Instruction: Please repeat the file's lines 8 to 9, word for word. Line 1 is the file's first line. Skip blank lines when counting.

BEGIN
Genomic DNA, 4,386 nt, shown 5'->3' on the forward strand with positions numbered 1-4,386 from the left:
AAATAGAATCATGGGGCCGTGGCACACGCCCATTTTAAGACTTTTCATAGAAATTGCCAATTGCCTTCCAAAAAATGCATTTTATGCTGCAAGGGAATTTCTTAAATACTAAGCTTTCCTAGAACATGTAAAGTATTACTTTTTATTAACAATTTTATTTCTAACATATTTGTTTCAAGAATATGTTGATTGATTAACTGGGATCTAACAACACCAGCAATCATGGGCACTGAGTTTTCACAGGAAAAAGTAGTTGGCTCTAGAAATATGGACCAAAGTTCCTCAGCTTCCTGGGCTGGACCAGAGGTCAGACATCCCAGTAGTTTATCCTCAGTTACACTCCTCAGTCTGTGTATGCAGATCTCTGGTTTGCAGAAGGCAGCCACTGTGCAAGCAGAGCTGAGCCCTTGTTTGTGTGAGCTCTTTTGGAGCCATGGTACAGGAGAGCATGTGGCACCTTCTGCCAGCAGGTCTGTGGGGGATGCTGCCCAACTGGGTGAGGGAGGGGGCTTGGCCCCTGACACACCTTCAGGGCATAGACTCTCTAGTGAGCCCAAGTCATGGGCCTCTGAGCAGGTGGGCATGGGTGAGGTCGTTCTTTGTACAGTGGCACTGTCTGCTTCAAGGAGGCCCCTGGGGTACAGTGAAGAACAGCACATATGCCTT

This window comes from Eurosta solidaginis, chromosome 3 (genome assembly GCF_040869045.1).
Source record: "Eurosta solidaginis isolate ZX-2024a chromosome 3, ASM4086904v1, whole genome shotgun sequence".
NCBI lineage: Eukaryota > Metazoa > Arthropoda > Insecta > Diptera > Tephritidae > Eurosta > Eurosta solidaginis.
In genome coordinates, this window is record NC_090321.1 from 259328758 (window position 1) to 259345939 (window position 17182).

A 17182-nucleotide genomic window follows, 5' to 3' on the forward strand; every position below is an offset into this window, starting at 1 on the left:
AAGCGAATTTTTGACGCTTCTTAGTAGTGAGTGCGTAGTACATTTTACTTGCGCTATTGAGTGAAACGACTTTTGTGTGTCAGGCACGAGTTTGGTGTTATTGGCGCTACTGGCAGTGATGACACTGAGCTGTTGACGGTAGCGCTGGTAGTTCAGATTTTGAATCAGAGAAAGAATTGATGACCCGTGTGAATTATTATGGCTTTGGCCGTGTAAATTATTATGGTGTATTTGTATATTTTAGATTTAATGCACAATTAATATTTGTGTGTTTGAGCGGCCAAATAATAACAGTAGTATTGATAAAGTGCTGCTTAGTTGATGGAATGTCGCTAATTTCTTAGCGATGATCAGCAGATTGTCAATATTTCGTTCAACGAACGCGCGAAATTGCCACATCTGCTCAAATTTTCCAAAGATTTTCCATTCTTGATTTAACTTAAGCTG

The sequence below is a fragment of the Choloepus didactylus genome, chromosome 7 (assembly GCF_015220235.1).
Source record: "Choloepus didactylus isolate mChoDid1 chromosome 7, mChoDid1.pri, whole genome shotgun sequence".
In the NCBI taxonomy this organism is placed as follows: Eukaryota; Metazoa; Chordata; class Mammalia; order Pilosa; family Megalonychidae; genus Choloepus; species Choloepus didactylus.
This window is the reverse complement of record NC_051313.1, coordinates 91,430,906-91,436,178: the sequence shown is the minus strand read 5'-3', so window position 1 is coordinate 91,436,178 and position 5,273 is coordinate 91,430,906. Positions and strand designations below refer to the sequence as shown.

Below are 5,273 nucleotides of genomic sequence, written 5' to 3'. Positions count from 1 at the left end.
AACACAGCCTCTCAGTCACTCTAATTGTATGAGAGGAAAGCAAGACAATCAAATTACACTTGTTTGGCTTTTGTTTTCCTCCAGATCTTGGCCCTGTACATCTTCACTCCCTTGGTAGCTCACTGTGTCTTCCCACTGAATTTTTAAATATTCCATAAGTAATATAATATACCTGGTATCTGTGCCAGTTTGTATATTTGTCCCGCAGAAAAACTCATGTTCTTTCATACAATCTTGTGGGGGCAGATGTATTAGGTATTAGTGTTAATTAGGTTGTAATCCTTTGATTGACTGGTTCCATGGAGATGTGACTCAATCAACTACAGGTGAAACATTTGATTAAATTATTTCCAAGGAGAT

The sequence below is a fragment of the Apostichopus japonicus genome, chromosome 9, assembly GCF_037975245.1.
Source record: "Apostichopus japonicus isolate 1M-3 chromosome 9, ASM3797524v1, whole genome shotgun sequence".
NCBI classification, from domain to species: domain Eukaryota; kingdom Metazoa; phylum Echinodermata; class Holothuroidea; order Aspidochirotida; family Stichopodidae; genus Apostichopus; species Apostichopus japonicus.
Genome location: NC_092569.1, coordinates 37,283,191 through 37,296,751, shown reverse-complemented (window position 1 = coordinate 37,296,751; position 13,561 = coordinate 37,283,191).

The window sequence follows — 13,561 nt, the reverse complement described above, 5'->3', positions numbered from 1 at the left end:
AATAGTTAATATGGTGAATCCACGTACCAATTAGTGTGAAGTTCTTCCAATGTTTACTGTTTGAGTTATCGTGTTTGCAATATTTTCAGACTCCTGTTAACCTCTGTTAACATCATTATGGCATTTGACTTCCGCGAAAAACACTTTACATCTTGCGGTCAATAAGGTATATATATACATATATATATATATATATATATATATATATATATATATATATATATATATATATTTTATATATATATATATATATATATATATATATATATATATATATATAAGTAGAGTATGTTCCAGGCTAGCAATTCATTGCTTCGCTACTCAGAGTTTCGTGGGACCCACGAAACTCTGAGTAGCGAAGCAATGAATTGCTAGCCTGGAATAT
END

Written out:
AAGCGAATTTTTGACGCTTCTTAGTAGTGAGTGCGTAGTACATTTTACTTGCGCTATTGAGTGAAACGACTTTTGTGTGTCAGGCACGAGTTTGGTGTTATTGGCGCTACTGGCAGTGATGACACTGAGCTGTTGACGGTAGCGCTGGTAGTTCAGATTTTGAATCAGAGAAAGAATTGATGACCCGTGTGAATTATTATGGCTTTGGCCGTGTAAATTATTATGGTGTATTTGTATATTTTAGATTTAATGCACAATTAATATTTGTGTGTTTGAGCGGCCAAATAATAACAGTAGTATTGATAAAGTGCTGCTTAGTTGATGGAATGTCGCTAATTTCTTAGCGATGATCAGCAGATTGTCAATATTTCGTTCAACGAACGCGCGAAATTGCCACATCTGCTCAAATTTTCCAAAGATTTTCCATTCTTGATTTAACTTAAGCTG

The sequence below is a fragment of the Choloepus didactylus genome, chromosome 7 (assembly GCF_015220235.1).